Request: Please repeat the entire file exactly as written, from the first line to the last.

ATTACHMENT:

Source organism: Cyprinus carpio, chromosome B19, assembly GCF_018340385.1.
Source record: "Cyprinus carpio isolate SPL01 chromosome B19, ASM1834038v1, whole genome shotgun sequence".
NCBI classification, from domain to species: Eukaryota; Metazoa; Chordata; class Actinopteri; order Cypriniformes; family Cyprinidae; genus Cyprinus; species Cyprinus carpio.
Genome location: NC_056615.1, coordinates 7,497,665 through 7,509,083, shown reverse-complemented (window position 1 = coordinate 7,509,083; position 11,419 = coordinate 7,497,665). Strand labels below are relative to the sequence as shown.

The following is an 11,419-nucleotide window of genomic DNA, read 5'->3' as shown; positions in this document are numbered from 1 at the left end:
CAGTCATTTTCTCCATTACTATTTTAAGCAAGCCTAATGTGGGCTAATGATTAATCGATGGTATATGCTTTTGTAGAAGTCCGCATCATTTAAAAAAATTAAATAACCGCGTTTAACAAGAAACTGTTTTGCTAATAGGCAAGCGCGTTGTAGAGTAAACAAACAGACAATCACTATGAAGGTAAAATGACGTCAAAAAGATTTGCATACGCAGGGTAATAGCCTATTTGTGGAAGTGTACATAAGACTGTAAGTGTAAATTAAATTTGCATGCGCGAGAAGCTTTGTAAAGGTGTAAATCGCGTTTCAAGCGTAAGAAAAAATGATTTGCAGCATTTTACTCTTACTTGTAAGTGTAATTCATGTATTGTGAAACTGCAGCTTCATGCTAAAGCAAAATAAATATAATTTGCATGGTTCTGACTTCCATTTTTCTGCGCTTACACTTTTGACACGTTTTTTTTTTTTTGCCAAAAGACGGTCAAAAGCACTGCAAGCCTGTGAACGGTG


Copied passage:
Source organism: Cyprinus carpio, chromosome B19, assembly GCF_018340385.1.
Source record: "Cyprinus carpio isolate SPL01 chromosome B19, ASM1834038v1, whole genome shotgun sequence".
NCBI classification, from domain to species: Eukaryota; Metazoa; Chordata; class Actinopteri; order Cypriniformes; family Cyprinidae; genus Cyprinus; species Cyprinus carpio.
Genome location: NC_056615.1, coordinates 7,497,665 through 7,509,083, shown reverse-complemented (window position 1 = coordinate 7,509,083; position 11,419 = coordinate 7,497,665). Strand labels below are relative to the sequence as shown.

The following is an 11,419-nucleotide window of genomic DNA, read 5'->3' as shown; positions in this document are numbered from 1 at the left end:
CAGTCATTTTCTCCATTACTATTTTAAGCAAGCCTAATGTGGGCTAATGATTAATCGATGGTATATGCTTTTGTAGAAGTCCGCATCATTTAAAAAAATTAAATAACCGCGTTTAACAAGAAACTGTTTTGCTAATAGGCAAGCGCGTTGTAGAGTAAACAAACAGACAATCACTATGAAGGTAAAATGACGTCAAAAAGATTTGCATACGCAGGGTAATAGCCTATTTGTGGAAGTGTACATAAGACTGTAAGTGTAAATTAAATTTGCATGCGCGAGAAGCTTTGTAAAGGTGTAAATCGCGTTTCAAGCGTAAGAAAAAATGATTTGCAGCATTTTACTCTTACTTGTAAGTGTAATTCATGTATTGTGAAACTGCAGCTTCATGCTAAAGCAAAATAAATATAATTTGCATGGTTCTGACTTCCATTTTTCTGCGCTTACACTTTTGACACGTTTTTTTTTTTTTGCCAAAAGACGGTCAAAAGCACTGCAAGCCTGTGAACGGTG